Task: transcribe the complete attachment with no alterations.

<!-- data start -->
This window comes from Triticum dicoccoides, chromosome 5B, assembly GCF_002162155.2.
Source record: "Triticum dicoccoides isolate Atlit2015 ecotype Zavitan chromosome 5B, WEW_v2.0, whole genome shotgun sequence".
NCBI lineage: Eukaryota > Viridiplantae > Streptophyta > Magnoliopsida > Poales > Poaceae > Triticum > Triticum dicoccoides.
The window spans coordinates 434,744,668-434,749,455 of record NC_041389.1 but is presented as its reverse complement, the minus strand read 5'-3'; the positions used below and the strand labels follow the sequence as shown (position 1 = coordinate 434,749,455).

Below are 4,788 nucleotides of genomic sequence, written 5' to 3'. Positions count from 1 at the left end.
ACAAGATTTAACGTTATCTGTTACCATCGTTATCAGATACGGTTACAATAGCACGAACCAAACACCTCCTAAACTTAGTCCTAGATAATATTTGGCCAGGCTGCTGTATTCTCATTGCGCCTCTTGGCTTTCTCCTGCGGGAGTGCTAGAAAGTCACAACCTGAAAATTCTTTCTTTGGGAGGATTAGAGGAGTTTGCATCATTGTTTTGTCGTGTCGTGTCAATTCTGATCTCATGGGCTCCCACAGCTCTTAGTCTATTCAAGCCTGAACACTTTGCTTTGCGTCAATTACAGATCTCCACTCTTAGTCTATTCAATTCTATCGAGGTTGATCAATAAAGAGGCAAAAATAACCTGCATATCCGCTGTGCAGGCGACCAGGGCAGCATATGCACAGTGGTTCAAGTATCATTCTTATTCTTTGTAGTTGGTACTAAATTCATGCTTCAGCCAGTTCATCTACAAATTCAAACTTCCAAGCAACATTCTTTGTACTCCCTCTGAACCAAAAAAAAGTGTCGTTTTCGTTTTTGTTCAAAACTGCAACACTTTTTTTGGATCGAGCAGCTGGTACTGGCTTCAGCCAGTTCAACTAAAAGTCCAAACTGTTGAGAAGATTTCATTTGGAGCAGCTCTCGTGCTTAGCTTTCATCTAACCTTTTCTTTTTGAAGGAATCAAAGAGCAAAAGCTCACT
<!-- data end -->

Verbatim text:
This window comes from Triticum dicoccoides, chromosome 5B, assembly GCF_002162155.2.
Source record: "Triticum dicoccoides isolate Atlit2015 ecotype Zavitan chromosome 5B, WEW_v2.0, whole genome shotgun sequence".
NCBI lineage: Eukaryota > Viridiplantae > Streptophyta > Magnoliopsida > Poales > Poaceae > Triticum > Triticum dicoccoides.
The window spans coordinates 434,744,668-434,749,455 of record NC_041389.1 but is presented as its reverse complement, the minus strand read 5'-3'; the positions used below and the strand labels follow the sequence as shown (position 1 = coordinate 434,749,455).

Below are 4,788 nucleotides of genomic sequence, written 5' to 3'. Positions count from 1 at the left end.
ACAAGATTTAACGTTATCTGTTACCATCGTTATCAGATACGGTTACAATAGCACGAACCAAACACCTCCTAAACTTAGTCCTAGATAATATTTGGCCAGGCTGCTGTATTCTCATTGCGCCTCTTGGCTTTCTCCTGCGGGAGTGCTAGAAAGTCACAACCTGAAAATTCTTTCTTTGGGAGGATTAGAGGAGTTTGCATCATTGTTTTGTCGTGTCGTGTCAATTCTGATCTCATGGGCTCCCACAGCTCTTAGTCTATTCAAGCCTGAACACTTTGCTTTGCGTCAATTACAGATCTCCACTCTTAGTCTATTCAATTCTATCGAGGTTGATCAATAAAGAGGCAAAAATAACCTGCATATCCGCTGTGCAGGCGACCAGGGCAGCATATGCACAGTGGTTCAAGTATCATTCTTATTCTTTGTAGTTGGTACTAAATTCATGCTTCAGCCAGTTCATCTACAAATTCAAACTTCCAAGCAACATTCTTTGTACTCCCTCTGAACCAAAAAAAAGTGTCGTTTTCGTTTTTGTTCAAAACTGCAACACTTTTTTTGGATCGAGCAGCTGGTACTGGCTTCAGCCAGTTCAACTAAAAGTCCAAACTGTTGAGAAGATTTCATTTGGAGCAGCTCTCGTGCTTAGCTTTCATCTAACCTTTTCTTTTTGAAGGAATCAAAGAGCAAAAGCTCACT